Fresh as the morn, and as the season fair:
The dawn now blushing on the mountain's side,
Thus Daphnis spoke, and Strephon thus reply'd.


Hear how the birds, on ev'ry bloomy spray,
With joyous musick wake the dawning day!
Why sit we mute when early linnets sing,
When warbling Philomel salutes the spring?
Why sit we sad when Phosphor shines so clear,
And lavish nature paints the purple Year??


Sing then, and Damon shall attend the strain,
While yon' slow oxen turn the furrow'd Plain.
Here the bright crocus and blue vi'let glow;
Here western winds on breathing roses blow.






I'll stake yon' lamb, that near the fountain plays,
And from the brink his dancing shade surveys.


And I this bowl, where wanton Ivy twines,
And swelling clusters bend the curling vines:
Four figures rising from the work appear,
The various seasons of the rolling year;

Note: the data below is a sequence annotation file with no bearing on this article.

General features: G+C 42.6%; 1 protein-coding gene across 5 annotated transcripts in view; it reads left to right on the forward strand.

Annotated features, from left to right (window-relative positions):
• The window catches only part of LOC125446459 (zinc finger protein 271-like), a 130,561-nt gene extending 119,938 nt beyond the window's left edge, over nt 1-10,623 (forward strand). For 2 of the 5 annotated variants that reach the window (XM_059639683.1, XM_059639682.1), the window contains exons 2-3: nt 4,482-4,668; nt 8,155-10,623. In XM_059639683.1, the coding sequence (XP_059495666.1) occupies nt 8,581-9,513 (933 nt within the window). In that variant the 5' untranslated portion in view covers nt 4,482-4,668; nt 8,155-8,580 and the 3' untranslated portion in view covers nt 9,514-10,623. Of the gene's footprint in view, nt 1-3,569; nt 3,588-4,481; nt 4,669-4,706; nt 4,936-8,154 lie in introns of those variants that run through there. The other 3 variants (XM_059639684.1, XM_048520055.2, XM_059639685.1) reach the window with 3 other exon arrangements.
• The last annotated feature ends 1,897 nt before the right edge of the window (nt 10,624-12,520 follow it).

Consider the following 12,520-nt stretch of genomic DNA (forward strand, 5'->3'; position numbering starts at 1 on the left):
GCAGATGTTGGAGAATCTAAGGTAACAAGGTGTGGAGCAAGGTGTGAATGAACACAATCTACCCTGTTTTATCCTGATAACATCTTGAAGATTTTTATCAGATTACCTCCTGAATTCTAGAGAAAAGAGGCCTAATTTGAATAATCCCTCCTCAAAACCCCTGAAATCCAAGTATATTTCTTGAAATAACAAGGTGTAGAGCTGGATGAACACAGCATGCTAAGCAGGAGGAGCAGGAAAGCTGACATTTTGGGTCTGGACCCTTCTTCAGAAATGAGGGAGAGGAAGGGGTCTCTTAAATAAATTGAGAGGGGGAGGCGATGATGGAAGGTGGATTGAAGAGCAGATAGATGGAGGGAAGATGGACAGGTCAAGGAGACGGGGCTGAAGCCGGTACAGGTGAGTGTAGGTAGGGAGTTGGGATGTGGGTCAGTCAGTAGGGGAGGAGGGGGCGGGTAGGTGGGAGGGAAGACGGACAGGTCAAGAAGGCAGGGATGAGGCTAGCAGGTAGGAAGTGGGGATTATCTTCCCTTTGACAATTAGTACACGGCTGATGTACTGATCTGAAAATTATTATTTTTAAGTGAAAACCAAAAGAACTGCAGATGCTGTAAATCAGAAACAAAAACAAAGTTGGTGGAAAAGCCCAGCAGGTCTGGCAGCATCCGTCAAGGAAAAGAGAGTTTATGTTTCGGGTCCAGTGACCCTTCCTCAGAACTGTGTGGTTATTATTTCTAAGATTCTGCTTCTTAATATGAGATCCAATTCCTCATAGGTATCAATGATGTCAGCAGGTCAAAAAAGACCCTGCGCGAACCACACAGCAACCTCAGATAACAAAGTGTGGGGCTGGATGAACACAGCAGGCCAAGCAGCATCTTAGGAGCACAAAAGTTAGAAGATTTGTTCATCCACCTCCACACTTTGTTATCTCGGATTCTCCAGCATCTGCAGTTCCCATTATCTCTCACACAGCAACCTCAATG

And what is that, which binds the radiant sky,
Where twelve fair Signs in beauteous order lie?


Then sing by turns, by turns the Muses sing,
Now hawthorns blossom, now the daisies spring,
Now leaves the trees, and flow'rs adorn the ground,
Begin, the vales shall ev'ry note rebound.

In your native shades.] Sir W. Trumbal was born in Windsor-Forest, to which he retreated, after he had resigned the post of Secretary of State to King William III. P.



2 purple year?] Purple here used in the Latin sense, of the brightest, most vivid colouring in general, not of that peculiar tint so called. War burton. [Ver purpureum. Verg. Ecl. ix. 40.]


Inspire me, Phoebus, in my Delia's praise
With Waller's strains, or Granville's moving lays!
A milk-white bull shall at your altars stand,
That threats a fight, and spurns the rising sand.


O Love! for Sylvia let me gain the prize,
And make my tongue victorious as her eyes;
No lambs or sheep for victims I'll impart,
Thy victim, Love, shall be the shepherd's heart.

Me gentle Delia beckons from the plain,